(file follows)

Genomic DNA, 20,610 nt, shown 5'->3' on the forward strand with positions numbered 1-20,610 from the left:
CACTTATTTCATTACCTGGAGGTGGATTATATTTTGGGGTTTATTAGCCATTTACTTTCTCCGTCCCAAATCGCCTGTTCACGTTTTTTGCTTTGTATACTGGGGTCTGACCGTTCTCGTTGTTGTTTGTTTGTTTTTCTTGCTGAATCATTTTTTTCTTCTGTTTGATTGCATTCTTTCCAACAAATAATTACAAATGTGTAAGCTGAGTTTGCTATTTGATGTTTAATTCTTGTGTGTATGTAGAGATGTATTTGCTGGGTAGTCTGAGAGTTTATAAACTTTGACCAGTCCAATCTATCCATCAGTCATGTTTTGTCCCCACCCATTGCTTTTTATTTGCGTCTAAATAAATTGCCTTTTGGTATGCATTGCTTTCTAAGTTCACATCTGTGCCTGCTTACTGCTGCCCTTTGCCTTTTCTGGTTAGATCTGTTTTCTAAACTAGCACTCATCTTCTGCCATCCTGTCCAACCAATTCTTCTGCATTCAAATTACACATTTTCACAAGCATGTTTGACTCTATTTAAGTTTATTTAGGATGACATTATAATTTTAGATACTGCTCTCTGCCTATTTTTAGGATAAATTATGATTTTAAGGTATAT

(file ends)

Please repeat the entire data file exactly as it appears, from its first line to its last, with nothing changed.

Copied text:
Genomic DNA, 20,610 nt, shown 5'->3' on the forward strand with positions numbered 1-20,610 from the left:
CACTTATTTCATTACCTGGAGGTGGATTATATTTTGGGGTTTATTAGCCATTTACTTTCTCCGTCCCAAATCGCCTGTTCACGTTTTTTGCTTTGTATACTGGGGTCTGACCGTTCTCGTTGTTGTTTGTTTGTTTTTCTTGCTGAATCATTTTTTTCTTCTGTTTGATTGCATTCTTTCCAACAAATAATTACAAATGTGTAAGCTGAGTTTGCTATTTGATGTTTAATTCTTGTGTGTATGTAGAGATGTATTTGCTGGGTAGTCTGAGAGTTTATAAACTTTGACCAGTCCAATCTATCCATCAGTCATGTTTTGTCCCCACCCATTGCTTTTTATTTGCGTCTAAATAAATTGCCTTTTGGTATGCATTGCTTTCTAAGTTCACATCTGTGCCTGCTTACTGCTGCCCTTTGCCTTTTCTGGTTAGATCTGTTTTCTAAACTAGCACTCATCTTCTGCCATCCTGTCCAACCAATTCTTCTGCATTCAAATTACACATTTTCACAAGCATGTTTGACTCTATTTAAGTTTATTTAGGATGACATTATAATTTTAGATACTGCTCTCTGCCTATTTTTAGGATAAATTATGATTTTAAGGTATAT